Whenever I begin a new project, I find ways to expand on what I've done in the past and use different frameworks I have little to no experience with.

In phobium, the loot system, news system, bounty system, and daily/weekly Store and Level rotation is powered by a combination of UserDefaults and a hosted JSON. The call to retrieve the JSON is a simple network request and then subsequent parsing. It contains all of the data for the week and is intended to be cycled/updated on my end every week.

With KOZMONAUT, I wanted something more robust and flexible, and the answer to that was both Core Data and CloudKit.

With phobium, my loot system was extremely basic.  There were only so many loot items that could be obtained, and they would only go into certain slots within the Inventory screen. If I ever decided to add more loot items, it would be a huge undertaking. Basically, there are True and False type values assigned to each loot item I made (i.e. Do you have the Epic Health Reverie?).  Not very flexible.

With Core Data, I am able to create the database model and incorporate possible values for each bonus of an item, the name, the price, the icon, the rarity, special effects, and more. When a loot item is going to be rewarded, either via RNG from vanquishing a monster or boss, or from a quest reward, I can randomly generate all properties of the loot item or set it statically for quest rewards. Then, it goes into the database and when the Inventory screen is pulled up a query is made to fill in all of the obtained loot. Much more flexible!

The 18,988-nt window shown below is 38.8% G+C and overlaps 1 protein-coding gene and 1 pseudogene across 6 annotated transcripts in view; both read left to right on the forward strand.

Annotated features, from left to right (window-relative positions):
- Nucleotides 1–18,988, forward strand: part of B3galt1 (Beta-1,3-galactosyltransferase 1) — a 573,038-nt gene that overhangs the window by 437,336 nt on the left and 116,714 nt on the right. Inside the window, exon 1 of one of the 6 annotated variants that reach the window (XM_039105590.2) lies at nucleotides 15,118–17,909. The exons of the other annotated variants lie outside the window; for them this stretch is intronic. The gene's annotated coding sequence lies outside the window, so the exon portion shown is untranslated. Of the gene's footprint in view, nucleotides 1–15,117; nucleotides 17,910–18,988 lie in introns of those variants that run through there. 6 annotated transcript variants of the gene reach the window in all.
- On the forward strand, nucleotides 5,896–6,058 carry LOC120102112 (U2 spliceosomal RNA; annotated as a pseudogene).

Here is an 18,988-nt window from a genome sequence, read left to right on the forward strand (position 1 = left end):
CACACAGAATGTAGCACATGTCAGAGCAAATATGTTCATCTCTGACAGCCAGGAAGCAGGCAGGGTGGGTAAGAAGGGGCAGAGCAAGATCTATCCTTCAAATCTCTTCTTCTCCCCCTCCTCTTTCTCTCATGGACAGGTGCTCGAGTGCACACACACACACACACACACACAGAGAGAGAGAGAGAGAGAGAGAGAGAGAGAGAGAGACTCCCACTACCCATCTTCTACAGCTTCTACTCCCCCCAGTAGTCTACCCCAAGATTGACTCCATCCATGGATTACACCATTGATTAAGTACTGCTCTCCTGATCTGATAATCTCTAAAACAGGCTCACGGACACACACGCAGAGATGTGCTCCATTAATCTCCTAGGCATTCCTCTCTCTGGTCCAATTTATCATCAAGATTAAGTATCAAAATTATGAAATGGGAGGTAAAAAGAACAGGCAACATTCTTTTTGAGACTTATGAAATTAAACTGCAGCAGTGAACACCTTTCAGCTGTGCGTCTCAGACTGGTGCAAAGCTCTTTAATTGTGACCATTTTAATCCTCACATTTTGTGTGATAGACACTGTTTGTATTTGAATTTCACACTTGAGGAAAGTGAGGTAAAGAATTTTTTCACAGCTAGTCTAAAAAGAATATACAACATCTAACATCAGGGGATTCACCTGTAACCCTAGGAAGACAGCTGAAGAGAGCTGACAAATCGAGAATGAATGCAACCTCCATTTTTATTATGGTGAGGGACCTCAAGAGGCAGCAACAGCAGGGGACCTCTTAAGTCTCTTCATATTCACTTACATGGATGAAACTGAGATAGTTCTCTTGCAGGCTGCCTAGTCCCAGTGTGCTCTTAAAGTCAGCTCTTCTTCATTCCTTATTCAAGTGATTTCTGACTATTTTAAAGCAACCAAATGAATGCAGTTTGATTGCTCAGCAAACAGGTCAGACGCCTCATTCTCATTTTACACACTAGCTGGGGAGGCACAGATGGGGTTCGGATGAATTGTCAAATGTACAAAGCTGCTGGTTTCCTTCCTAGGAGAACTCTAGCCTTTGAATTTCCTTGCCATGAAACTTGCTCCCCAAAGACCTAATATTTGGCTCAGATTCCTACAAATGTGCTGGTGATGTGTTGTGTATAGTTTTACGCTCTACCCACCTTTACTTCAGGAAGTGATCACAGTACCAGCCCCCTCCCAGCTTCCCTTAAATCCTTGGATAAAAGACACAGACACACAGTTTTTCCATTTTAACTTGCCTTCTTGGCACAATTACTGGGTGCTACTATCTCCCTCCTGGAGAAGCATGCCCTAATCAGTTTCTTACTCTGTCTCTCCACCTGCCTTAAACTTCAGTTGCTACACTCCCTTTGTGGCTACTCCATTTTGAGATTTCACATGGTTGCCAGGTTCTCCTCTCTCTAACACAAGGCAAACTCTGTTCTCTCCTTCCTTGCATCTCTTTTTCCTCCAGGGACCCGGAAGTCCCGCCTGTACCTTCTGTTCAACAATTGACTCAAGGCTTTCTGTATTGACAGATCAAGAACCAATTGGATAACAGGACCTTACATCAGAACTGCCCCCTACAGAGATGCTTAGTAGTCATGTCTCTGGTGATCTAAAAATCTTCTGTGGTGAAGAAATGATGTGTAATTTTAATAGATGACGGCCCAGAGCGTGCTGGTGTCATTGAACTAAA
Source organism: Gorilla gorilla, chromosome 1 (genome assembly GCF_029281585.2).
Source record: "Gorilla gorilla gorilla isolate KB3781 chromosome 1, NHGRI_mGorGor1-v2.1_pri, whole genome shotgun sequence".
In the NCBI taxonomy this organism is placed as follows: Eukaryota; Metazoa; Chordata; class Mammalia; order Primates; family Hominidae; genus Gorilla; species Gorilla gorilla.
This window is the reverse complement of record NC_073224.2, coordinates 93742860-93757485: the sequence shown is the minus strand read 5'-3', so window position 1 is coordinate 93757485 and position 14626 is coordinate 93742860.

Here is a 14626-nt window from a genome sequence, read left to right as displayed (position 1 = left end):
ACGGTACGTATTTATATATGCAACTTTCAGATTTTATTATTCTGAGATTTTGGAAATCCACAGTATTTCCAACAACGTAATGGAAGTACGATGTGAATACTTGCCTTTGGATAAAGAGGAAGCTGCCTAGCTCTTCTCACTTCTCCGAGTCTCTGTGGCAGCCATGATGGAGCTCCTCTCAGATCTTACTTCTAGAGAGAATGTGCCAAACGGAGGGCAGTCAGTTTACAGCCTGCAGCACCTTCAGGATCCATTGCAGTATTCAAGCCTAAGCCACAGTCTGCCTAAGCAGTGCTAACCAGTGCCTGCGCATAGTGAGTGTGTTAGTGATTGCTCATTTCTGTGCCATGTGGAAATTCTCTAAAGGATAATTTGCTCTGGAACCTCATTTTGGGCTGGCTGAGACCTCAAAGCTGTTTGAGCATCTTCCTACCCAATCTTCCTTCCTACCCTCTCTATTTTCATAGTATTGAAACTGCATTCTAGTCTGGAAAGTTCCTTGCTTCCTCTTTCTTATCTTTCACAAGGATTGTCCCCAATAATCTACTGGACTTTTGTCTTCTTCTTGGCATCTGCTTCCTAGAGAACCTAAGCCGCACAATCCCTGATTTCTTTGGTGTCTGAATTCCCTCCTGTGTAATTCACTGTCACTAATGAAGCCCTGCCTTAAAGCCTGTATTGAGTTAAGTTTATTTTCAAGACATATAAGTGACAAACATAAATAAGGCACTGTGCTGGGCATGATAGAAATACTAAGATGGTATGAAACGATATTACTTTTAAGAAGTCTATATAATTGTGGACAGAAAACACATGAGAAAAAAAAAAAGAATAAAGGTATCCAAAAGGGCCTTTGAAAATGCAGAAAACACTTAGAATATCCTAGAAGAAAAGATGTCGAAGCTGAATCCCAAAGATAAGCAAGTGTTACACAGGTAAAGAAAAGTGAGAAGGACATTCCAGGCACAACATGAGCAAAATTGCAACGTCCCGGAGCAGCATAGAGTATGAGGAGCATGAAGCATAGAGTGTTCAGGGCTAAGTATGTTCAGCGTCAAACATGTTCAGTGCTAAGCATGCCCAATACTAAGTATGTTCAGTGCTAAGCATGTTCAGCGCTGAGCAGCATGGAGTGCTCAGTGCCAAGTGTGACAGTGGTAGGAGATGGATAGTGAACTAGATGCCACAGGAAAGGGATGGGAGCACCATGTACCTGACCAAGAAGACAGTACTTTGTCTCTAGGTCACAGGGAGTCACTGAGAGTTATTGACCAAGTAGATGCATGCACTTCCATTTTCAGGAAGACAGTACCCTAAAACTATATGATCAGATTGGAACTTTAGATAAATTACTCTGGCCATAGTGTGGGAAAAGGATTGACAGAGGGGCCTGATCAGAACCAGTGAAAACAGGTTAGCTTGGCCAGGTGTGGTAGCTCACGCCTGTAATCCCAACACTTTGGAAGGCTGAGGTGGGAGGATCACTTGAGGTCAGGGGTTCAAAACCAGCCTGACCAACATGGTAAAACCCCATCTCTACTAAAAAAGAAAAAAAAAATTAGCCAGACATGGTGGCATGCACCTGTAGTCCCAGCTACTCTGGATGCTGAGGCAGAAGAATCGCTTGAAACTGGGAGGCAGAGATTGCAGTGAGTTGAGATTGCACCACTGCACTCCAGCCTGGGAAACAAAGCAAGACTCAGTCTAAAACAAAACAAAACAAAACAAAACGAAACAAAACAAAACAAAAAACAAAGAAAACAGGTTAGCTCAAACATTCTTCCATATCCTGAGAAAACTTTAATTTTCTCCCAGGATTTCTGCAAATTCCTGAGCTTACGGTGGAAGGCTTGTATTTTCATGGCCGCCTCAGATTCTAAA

With CloudKit, this is taken a step further, and the Core Data database will be hosted in the player's iCloud account, meaning that they can switch phones and still have their loot accessible. This is a great tool from Apple to give that feeling of player data being saved in a server. This also gives me the flexibility to assess if it makes sense to port to other platforms such as iPadOS and macOS.

The Quest/Daily Bounty system works the same way. Bounties (called Missions) in KOZMONAUT are saved to their own database as well, and have properties such as objective, name, reward, and progress. In the game when completing the objectives of a Quest or Mission there is a ticker which shows progress and periodically updates the database item with the new progress. Again, this gives me the flexibility to easily add new types of quests and missions and not have to hard-code each possible bounty or quest unless it's a completely new type of objective and not something like Boss Vanquishes, Monster Vanquishes, Perfect Waves, Spacedust Collected, or Cosmic Elements Collected. These are all scoped down to individual planets as well to make sure they all get some kind of play. Planets in KOZMONAUT are the equivalent of levels and they have sub-levels that are different modes (Casual for lazy-tapping and Mine Defense as a high-risk, high-reward skill-based mode).

KOZMONAUT is written using a combination of SceneKit and SpriteKit. SceneKit is Apple's first party 3D rendering SDK and I prefer it mainly because it forces me to figure things out since the community and documentation isn't quite as plentiful as Unity and Unreal Engine. The download sizes are also very, very, very low compared to equivalent games made with third party engines.